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Ticking Tock T Time!

Ticking Tock T Time!
Emergent Literacy Design

 Lindsey Smith


This lesson will help children identify /t/, the phoneme represented by T.

Students will learn to recognize /t/ in spoken words by learning a meaningful

representation (tick tock T) and the letter symbol T, practice finding /t/ in words,

and apply phoneme awareness with /t/ in phonetic cue reading by distinguishing

rhyming words from beginning letters. The students will learn not only the sound of /t/ but also the mouth gesture and how to correctly write an upper- and lower-case /t/. My goal is for the students to be able to recognize the sound of t as well as the letter when combined with other letters in the form of a word and also for the students to write both upper- and lower-case letter /t/s correctly.




Primary paper & pencils

Poster with upper- and lower-case Tt

Flash cards with pictures that may contain the letter t

Tickle Time by Sandra Boynton

Worksheet with words for children to circle the pictures

Tongue twister poster—Tommy Tucker Tried To Tie Tammy’s Turtle’s Tie

Truck coloring sheet



1. I will say, our written language is a secret code. The tricky part is

learning what letters stand for—the mouth moves we make as we say words. Today

we're going to work on spotting the mouth move /t/. We spell /t/ with letter T. For capital T, go down and cross at the top, For lowercase t is just a teenager, not as tall as his daddy,

but not short either; cross at the fence.



2. Let's pretend to we are ticking clock, /t/, /t/, /t/. Notice where your top teeth are? Your tongue touches the back of your top teeth. Can anyone think of a hand gesture that we can do when we hear the /t/ sound? That will work but lets try moving our finger like a clock: tick tock, tick tock! Great!


3. Let me show you how to find /t/ in the word bat. I'm going to stretch bat out in

super slow motion and listen for my ticking clock. Bb-a-a-t. Slower: Bbb-a-a-a-tttttt

Yes that’s it! I felt my tongue touch my teeth. I can feel the ticking /t/

in bat.


4. Let's try a tongue twister [on chart]. " Everybody

say it three times together. Now say it again, and this time, stretch the /t/ at the

beginning of the words. " Tommy Tucker tried to tie Tammy's Turtle’s tie." Try it again, and this time break it off the word: "/t/ ommy /t/ ucker /t/ ried  /t/ o /t/ ie  /t/ ammy’s

 /t/ urtles /t/ ie.


5. [Have students take out primary paper and pencil]. We use letter T to spell /t/.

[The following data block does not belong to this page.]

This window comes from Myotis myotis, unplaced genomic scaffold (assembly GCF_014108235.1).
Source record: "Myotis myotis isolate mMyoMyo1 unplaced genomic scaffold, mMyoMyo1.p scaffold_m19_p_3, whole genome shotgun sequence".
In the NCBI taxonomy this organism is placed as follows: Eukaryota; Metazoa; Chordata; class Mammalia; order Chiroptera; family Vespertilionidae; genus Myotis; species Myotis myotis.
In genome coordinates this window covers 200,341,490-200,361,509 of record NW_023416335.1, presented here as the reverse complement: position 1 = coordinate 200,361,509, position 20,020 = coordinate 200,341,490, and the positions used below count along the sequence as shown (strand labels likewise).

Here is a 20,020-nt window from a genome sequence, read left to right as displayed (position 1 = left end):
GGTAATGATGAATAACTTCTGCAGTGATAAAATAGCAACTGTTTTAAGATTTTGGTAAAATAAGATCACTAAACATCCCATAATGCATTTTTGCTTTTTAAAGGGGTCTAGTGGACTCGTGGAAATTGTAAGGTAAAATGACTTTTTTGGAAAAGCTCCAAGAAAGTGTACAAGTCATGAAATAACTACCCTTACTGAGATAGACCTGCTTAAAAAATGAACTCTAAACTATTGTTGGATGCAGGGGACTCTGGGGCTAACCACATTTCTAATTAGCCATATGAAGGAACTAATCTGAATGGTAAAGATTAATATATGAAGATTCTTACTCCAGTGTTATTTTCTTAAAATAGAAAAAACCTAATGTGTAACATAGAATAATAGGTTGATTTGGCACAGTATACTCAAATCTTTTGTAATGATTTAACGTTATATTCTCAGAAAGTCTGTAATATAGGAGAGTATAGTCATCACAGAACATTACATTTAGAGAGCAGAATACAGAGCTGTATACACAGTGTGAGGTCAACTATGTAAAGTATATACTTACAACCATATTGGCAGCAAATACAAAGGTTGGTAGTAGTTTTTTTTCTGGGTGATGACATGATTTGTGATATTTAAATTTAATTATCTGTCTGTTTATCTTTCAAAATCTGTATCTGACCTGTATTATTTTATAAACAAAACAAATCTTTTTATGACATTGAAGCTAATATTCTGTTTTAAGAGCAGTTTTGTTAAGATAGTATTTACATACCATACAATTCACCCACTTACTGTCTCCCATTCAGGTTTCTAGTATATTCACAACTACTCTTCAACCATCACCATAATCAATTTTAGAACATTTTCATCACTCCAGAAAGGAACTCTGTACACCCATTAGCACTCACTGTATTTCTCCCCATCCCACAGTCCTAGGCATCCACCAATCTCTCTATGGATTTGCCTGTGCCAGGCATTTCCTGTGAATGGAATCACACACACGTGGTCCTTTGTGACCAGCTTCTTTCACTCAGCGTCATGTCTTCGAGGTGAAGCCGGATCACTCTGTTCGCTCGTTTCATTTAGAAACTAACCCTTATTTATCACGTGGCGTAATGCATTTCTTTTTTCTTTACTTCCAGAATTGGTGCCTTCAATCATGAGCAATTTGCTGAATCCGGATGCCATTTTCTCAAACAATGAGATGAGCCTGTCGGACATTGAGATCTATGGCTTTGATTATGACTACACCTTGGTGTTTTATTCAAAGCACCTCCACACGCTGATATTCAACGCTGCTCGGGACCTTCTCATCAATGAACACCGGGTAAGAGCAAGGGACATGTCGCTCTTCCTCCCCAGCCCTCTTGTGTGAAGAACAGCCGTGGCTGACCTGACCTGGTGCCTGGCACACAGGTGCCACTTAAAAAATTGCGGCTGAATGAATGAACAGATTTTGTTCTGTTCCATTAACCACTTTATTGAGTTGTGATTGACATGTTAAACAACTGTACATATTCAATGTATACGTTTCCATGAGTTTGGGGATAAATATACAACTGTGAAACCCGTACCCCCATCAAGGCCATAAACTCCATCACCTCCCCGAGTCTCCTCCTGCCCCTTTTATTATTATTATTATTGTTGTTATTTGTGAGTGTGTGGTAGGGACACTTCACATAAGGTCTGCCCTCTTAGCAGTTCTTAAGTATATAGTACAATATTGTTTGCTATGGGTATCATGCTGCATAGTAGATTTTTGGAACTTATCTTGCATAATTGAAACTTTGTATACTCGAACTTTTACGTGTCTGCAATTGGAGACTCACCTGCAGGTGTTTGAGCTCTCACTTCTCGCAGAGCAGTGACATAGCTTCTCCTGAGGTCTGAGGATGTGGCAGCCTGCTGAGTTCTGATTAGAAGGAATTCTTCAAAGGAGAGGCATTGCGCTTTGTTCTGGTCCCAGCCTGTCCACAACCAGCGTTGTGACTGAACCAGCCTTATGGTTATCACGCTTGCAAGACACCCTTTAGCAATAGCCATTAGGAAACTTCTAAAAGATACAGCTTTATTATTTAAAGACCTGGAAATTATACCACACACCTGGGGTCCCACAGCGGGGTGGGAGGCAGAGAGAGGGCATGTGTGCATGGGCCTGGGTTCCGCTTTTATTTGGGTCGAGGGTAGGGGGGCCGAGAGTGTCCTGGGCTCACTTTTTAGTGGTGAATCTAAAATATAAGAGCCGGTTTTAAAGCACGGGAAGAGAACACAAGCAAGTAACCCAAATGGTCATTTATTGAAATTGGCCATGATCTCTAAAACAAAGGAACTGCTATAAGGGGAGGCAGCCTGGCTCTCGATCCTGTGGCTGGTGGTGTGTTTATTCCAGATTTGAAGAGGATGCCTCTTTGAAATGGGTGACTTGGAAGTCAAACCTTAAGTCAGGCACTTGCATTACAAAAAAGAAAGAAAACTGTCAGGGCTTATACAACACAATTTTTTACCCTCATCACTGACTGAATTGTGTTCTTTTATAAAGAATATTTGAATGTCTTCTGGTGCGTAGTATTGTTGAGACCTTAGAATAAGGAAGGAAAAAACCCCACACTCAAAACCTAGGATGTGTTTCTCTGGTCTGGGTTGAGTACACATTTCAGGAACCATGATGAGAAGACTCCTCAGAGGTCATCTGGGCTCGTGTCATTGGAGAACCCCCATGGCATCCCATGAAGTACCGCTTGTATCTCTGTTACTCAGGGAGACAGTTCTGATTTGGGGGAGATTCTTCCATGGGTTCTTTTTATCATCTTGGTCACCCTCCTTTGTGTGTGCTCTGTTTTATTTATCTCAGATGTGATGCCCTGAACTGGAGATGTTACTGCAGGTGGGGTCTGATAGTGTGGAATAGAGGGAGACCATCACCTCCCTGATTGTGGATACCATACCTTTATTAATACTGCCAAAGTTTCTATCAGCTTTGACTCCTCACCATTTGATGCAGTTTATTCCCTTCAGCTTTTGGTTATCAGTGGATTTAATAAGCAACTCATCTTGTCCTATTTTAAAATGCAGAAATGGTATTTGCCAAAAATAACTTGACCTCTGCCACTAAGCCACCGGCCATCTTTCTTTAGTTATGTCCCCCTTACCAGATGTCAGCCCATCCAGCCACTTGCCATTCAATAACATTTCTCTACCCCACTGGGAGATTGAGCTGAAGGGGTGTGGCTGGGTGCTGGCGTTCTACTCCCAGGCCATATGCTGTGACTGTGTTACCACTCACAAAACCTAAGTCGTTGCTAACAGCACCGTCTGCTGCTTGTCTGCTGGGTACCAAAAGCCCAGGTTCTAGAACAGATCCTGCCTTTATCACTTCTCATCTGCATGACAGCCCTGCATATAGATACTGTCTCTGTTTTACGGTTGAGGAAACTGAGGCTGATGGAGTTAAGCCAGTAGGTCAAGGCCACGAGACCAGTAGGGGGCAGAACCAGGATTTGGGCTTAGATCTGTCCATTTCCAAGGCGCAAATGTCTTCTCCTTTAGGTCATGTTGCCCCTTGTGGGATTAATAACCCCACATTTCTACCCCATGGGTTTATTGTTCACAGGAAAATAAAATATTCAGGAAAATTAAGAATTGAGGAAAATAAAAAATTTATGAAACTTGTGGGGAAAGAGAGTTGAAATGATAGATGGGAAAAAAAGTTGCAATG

Capital T looks like a tree. Let's write the lowercase letter t. Start just below

the rooftop and go all the way down to the ditch and cross at the fence. Now everyone hold up your t’s! After I put a smiley face on it, go ahead and write nine more!


6. Call on students to answer and tell how they knew: Do you hear /t/ in fun or

Ton? Nose or teeth? Play or stay? Lift or drop? Take or fake? Say: Let's see if you can spot

the mouth move /t/ in some words. Show your ticking tock finger if you hear the /t/. Ready: dog, cat, train, mat, apple, trick, tear, paper, great, computer, student


7. I will say “Now let's look at a little story called Tickle Time by Sandra Boynton. This is story about a little boy who loves to be tickled, but we have to read the whole story to find out why! Every time you hear the /t/ sound I want you to show your ticking tock finger. Remember the /t/ sound can be at the beginning, middle, or end of a word. Okay, get your fingers ready: If you’re feeling blue and you don’t know what to do, there is nothing like a tickle time to make you feel brand new. No, there’s nothing like a tickle time to make you feel new—so let’s all get together and we’ll go gitchy-gitchy goo.


8. Show TIP and model how to decide if it is tip or rip: The T tells me to start my ticking clock, /t/, so this word is c-a-tttttt, cat. You try some: TAD: bad or tad? TANK: bank or tank?

TAUPE: taupe or soap? TAPE: cape or tape? TOLL: toll or poll?


9. For assessment, I am passing out papers with pictures on them. I am going to say what each picture is and every time you hear the sound /t/, I want you to circle it. Ready: tree, face, tornado, leaf, puppy, apple, turtle, and tiger. I am so proud of you all for finding all the t’s, you are terrific at t’s! Now I have coloring sheet for everyone to practice their upper and lower case t’s! You can color it using all your favorite colors while I finish reading Tickle Time!


Lesson Source:

Ashley Boulware,

Coloring Sheet Source:




Subpages (1): Emma the Elephant